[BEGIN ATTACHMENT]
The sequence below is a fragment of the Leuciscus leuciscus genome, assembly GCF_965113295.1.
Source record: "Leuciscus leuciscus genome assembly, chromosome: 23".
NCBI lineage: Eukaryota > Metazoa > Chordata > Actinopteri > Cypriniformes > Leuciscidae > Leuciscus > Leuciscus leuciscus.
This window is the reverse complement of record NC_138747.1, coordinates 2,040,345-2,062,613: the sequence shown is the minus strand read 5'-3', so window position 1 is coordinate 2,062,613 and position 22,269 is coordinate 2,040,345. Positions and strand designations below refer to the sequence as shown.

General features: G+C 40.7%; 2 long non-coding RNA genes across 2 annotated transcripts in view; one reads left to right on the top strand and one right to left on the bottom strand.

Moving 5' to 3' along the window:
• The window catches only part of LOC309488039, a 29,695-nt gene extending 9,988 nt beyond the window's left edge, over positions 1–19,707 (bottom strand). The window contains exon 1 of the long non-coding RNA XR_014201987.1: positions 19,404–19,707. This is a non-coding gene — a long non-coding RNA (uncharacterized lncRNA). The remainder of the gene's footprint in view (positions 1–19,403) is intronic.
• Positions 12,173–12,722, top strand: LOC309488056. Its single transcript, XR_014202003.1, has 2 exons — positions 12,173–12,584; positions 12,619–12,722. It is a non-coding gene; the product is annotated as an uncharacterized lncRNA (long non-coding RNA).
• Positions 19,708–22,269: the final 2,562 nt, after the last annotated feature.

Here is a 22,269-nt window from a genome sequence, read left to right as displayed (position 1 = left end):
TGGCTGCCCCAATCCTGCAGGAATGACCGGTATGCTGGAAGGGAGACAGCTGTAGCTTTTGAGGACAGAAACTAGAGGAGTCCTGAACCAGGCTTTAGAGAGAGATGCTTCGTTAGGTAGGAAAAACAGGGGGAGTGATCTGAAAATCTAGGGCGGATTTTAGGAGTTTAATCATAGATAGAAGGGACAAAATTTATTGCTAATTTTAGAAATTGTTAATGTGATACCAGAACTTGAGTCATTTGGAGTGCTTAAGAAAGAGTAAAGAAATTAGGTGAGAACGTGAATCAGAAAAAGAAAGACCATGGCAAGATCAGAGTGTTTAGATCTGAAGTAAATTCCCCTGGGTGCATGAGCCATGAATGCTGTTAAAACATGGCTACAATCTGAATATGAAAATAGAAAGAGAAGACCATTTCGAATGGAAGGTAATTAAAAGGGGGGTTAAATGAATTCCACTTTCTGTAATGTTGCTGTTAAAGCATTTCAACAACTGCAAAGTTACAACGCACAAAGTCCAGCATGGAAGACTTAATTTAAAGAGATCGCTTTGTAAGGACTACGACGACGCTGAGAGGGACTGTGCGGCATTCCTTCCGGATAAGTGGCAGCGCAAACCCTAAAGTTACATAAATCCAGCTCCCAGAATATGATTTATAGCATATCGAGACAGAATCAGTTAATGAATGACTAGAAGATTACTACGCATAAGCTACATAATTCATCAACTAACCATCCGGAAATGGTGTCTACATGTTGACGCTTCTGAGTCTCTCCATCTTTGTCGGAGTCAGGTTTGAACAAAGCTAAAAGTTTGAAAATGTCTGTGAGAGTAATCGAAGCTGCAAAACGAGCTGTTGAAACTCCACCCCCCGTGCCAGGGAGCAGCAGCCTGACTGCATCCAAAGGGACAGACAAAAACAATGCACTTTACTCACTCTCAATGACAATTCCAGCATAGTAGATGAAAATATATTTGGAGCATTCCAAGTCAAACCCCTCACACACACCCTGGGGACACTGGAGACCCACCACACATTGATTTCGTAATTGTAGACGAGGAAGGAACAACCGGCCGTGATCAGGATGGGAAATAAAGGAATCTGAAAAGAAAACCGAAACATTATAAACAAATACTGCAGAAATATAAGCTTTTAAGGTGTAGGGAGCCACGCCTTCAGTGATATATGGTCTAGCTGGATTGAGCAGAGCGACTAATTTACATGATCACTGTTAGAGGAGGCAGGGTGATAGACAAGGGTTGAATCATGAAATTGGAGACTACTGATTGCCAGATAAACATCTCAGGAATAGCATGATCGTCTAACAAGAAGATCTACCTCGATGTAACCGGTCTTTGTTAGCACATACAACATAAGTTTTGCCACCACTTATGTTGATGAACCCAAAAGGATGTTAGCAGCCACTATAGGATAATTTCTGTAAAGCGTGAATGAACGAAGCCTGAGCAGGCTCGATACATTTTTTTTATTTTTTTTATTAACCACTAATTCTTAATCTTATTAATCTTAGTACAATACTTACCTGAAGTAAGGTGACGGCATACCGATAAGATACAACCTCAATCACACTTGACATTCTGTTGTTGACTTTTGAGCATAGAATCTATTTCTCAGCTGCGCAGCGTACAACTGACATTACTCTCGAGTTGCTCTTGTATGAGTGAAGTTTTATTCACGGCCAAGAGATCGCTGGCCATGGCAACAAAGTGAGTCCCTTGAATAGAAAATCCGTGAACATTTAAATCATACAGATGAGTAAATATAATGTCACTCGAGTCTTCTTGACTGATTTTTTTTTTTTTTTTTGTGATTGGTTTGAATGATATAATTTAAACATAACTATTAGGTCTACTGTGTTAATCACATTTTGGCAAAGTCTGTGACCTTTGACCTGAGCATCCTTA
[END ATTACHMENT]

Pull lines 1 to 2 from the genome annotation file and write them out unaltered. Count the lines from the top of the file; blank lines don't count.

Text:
The sequence below is a fragment of the Leuciscus leuciscus genome, assembly GCF_965113295.1.
Source record: "Leuciscus leuciscus genome assembly, chromosome: 23".